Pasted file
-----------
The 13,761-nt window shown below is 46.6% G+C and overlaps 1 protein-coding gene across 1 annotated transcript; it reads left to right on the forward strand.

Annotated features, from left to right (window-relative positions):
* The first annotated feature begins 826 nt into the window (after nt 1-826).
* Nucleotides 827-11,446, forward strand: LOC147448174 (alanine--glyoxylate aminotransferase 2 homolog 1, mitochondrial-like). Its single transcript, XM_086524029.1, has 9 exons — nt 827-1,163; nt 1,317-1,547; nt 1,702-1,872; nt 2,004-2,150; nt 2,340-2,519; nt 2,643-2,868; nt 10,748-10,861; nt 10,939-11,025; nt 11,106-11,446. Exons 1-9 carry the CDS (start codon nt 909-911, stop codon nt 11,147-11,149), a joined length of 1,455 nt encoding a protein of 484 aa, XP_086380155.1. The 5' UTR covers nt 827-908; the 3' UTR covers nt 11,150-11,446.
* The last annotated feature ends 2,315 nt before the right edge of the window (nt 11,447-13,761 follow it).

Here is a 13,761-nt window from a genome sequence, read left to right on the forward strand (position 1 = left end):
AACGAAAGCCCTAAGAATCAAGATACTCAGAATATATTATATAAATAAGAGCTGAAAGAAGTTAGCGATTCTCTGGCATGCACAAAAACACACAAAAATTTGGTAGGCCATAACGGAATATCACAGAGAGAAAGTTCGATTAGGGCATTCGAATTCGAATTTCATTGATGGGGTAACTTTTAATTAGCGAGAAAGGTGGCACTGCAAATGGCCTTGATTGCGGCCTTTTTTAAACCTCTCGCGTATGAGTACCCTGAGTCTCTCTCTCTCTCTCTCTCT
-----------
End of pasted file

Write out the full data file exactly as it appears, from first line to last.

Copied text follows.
The 13,761-nt window shown below is 46.6% G+C and overlaps 1 protein-coding gene across 1 annotated transcript; it reads left to right on the forward strand.

Annotated features, from left to right (window-relative positions):
* The first annotated feature begins 826 nt into the window (after nt 1-826).
* Nucleotides 827-11,446, forward strand: LOC147448174 (alanine--glyoxylate aminotransferase 2 homolog 1, mitochondrial-like). Its single transcript, XM_086524029.1, has 9 exons — nt 827-1,163; nt 1,317-1,547; nt 1,702-1,872; nt 2,004-2,150; nt 2,340-2,519; nt 2,643-2,868; nt 10,748-10,861; nt 10,939-11,025; nt 11,106-11,446. Exons 1-9 carry the CDS (start codon nt 909-911, stop codon nt 11,147-11,149), a joined length of 1,455 nt encoding a protein of 484 aa, XP_086380155.1. The 5' UTR covers nt 827-908; the 3' UTR covers nt 11,150-11,446.
* The last annotated feature ends 2,315 nt before the right edge of the window (nt 11,447-13,761 follow it).

Here is a 13,761-nt window from a genome sequence, read left to right on the forward strand (position 1 = left end):
AACGAAAGCCCTAAGAATCAAGATACTCAGAATATATTATATAAATAAGAGCTGAAAGAAGTTAGCGATTCTCTGGCATGCACAAAAACACACAAAAATTTGGTAGGCCATAACGGAATATCACAGAGAGAAAGTTCGATTAGGGCATTCGAATTCGAATTTCATTGATGGGGTAACTTTTAATTAGCGAGAAAGGTGGCACTGCAAATGGCCTTGATTGCGGCCTTTTTTAAACCTCTCGCGTATGAGTACCCTGAGTCTCTCTCTCTCTCTCTCTCT